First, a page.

Scientific discovery aims to explain the mechanisms that govern our world. In the social sciences and humanities, scientists are interested in our social world; societies and the individuals within them. They research, for instance, the mechanisms that cause social divides. Why do some groups die younger than others? Why do women earn less than men? How do the occupations of your (grand)parents influence your own career?
In the natural sciences, one talks about ‘theories’, ‘mechanisms’ and ‘laws’, where the emphasis lies on mathematical calculation, precise theories and experimental design of research studies. The same is not as trivial for (historical) social sciences, where researchers rely mainly on observational studies instead of experimental studies, and test research hypotheses in which variables are often social constructs: concepts that do not exist in our objective reality, but through interactions between humans, for example intelligence or nationality.
Both strands of science share that they want to further scientific discovery, and thus find it crucial to be precise and transparent about what is measured and what that means. Transparency is paramount for uptake and reuse of scientific output, which are necessary ingredients in the cycle of scientific discovery (see figure). Existing work lays the foundation for the generation of novel hypotheses. For the social sciences and humanities, where variables can be social constructs, such transparency is crucial as hypotheses might be tested with distinct constructs in the methods section. For example, how was social stratification–the ranking of people according to their occupation-measured? What classification was used to measure social class? What characteristics were measured to create a variable for well-being?
The scientific method. cc Efbrazil, CC BY-SA 4.0
via Wikimedia Commons
The complexity of these social constructs make surveying the literature for hypotheses, results and their specific measurements a cumbersome task. Natural language can be ambiguous or unclear, and therefore challenging to be interpreted precisely by humans as well as machines. After a literature search, specific details on what has been measured and why need to be rediscovered through precise reading, and related to what has been done in other studies. There is thus a need for the improvement of the digital infrastructure underlying scientific publication, to stimulate a deep understanding, and reuse of existing hypotheses, methods and findings.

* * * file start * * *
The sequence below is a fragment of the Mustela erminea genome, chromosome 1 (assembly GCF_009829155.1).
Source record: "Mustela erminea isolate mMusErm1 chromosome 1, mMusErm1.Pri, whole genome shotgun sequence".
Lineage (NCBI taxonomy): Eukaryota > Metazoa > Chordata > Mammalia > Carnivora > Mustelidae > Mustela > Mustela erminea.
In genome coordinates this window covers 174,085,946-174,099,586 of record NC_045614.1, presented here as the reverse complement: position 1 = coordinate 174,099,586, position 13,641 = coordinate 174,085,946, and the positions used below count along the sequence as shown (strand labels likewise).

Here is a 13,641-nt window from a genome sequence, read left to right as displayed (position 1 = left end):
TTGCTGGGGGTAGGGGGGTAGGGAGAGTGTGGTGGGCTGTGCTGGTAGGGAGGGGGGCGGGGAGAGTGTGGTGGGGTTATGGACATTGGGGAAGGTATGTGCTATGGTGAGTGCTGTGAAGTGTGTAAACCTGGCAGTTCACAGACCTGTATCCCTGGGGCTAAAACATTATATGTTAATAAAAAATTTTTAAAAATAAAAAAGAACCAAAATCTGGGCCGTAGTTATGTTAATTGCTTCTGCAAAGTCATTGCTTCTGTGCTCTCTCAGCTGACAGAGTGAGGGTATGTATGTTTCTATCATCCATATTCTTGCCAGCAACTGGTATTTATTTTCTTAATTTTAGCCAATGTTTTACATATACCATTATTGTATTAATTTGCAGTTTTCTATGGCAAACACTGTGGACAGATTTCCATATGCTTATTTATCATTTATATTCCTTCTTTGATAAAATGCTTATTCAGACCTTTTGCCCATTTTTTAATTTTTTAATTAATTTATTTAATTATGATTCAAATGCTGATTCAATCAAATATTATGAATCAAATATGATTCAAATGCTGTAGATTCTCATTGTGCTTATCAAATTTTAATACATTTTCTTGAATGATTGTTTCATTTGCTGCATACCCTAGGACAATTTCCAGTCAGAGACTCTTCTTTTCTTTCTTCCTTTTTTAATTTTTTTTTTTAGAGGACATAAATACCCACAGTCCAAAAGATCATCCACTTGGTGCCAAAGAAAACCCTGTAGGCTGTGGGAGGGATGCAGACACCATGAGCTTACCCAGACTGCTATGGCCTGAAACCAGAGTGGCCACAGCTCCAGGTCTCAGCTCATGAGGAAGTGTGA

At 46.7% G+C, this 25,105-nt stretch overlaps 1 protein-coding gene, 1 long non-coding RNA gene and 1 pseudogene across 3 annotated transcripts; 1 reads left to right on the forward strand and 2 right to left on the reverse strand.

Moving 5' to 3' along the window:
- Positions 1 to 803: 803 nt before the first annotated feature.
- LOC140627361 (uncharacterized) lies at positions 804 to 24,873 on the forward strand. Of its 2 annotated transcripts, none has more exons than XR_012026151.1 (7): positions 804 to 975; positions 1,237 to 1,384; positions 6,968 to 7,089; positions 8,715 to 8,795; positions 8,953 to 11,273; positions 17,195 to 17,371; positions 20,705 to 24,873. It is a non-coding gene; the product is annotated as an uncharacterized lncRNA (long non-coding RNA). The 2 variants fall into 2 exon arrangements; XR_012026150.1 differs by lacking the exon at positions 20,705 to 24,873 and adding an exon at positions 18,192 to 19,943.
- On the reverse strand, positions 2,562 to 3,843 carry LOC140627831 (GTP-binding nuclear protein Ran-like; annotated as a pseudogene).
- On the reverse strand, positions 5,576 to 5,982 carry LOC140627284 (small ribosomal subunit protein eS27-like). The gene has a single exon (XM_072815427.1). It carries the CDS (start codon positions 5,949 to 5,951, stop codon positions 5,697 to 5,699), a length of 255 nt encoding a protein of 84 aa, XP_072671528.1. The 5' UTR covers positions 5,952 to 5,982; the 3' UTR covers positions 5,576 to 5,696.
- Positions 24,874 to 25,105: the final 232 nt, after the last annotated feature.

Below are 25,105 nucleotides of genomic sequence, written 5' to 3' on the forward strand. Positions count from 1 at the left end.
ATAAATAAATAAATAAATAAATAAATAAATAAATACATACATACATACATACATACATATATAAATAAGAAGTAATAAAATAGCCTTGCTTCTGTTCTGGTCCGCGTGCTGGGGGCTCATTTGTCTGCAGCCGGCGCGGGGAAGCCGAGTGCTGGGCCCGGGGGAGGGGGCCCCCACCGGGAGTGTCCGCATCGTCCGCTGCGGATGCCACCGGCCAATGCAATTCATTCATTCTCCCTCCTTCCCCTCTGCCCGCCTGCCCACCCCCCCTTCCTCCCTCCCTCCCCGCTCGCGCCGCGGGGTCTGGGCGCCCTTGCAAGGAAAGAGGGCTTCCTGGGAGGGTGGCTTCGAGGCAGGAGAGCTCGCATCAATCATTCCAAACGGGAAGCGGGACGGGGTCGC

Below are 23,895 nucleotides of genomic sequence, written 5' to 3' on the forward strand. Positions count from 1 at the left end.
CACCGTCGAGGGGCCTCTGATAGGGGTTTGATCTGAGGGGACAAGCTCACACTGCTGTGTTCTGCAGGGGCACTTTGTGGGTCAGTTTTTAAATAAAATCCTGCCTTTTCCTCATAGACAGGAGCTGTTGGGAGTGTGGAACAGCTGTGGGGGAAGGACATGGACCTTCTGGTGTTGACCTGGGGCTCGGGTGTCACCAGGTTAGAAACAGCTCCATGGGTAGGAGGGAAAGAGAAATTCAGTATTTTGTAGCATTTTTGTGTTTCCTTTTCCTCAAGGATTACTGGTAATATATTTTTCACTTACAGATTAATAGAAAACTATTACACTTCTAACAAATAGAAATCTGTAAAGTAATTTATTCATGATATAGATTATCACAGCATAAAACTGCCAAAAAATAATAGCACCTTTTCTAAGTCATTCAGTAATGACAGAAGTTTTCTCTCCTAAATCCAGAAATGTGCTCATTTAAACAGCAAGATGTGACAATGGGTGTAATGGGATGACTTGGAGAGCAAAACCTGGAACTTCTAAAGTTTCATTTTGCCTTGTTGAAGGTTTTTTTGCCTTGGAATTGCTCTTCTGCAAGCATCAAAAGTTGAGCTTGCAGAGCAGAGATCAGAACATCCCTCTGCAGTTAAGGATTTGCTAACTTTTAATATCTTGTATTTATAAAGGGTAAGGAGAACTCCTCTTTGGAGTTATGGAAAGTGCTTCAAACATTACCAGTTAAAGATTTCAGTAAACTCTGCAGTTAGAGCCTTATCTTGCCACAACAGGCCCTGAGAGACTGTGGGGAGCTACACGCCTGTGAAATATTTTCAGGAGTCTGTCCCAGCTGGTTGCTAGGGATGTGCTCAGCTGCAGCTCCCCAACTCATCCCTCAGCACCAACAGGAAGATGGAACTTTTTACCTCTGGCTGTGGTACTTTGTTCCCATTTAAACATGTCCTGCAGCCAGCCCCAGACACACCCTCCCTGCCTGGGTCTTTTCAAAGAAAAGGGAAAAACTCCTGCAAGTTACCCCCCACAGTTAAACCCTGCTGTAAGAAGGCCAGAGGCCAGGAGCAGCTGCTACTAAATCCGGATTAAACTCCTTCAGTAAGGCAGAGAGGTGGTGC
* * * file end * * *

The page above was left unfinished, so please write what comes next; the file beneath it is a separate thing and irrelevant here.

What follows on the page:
Researchers in the MUHAI project together with domain experts from the International Institute of Social History (IISG) try to enhance the comparability of research outcomes. Inspired by the Semantic Web community’s agenda to make knowledge and data FAIR: findable, accessible, interoperable and reusable, these researchers aim to publish scientific hypotheses online as structured data. Specifically, work is being done on (i) the development of a semantic model for capturing social history hypotheses, and (ii) a digital assistant for authoring of social hypotheses as structured data, as well as the design of novel experiments. With such an application, we work towards a shared knowledge database, a shared memory of social science and humanities knowledge, that can be used in a variety of applications: from semantic search over the body of literature, to the automated discovery of novel insights and research hypotheses.
Intro image - Quarto Stato by Giuseppe Pellizza da Volpedo via Wikicommons